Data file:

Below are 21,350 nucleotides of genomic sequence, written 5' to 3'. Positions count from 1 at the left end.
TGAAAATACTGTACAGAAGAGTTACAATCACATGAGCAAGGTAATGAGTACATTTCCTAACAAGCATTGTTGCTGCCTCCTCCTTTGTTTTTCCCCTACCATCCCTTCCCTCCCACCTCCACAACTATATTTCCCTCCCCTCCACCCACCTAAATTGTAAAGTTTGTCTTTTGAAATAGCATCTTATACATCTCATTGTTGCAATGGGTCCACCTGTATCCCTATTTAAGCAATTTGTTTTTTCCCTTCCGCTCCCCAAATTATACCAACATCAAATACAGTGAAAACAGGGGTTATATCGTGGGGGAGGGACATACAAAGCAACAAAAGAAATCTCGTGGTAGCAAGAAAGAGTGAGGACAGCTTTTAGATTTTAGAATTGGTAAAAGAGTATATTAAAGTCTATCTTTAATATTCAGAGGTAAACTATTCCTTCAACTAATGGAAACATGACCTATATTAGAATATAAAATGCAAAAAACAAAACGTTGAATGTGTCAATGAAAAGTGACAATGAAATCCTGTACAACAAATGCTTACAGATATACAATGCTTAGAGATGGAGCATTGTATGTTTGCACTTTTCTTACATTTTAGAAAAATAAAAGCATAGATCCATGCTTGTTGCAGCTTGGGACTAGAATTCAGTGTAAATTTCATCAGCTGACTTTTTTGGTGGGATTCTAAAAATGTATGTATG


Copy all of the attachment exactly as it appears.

Below are 21,350 nucleotides of genomic sequence, written 5' to 3'. Positions count from 1 at the left end.
TGAAAATACTGTACAGAAGAGTTACAATCACATGAGCAAGGTAATGAGTACATTTCCTAACAAGCATTGTTGCTGCCTCCTCCTTTGTTTTTCCCCTACCATCCCTTCCCTCCCACCTCCACAACTATATTTCCCTCCCCTCCACCCACCTAAATTGTAAAGTTTGTCTTTTGAAATAGCATCTTATACATCTCATTGTTGCAATGGGTCCACCTGTATCCCTATTTAAGCAATTTGTTTTTTCCCTTCCGCTCCCCAAATTATACCAACATCAAATACAGTGAAAACAGGGGTTATATCGTGGGGGAGGGACATACAAAGCAACAAAAGAAATCTCGTGGTAGCAAGAAAGAGTGAGGACAGCTTTTAGATTTTAGAATTGGTAAAAGAGTATATTAAAGTCTATCTTTAATATTCAGAGGTAAACTATTCCTTCAACTAATGGAAACATGACCTATATTAGAATATAAAATGCAAAAAACAAAACGTTGAATGTGTCAATGAAAAGTGACAATGAAATCCTGTACAACAAATGCTTACAGATATACAATGCTTAGAGATGGAGCATTGTATGTTTGCACTTTTCTTACATTTTAGAAAAATAAAAGCATAGATCCATGCTTGTTGCAGCTTGGGACTAGAATTCAGTGTAAATTTCATCAGCTGACTTTTTTGGTGGGATTCTAAAAATGTATGTATG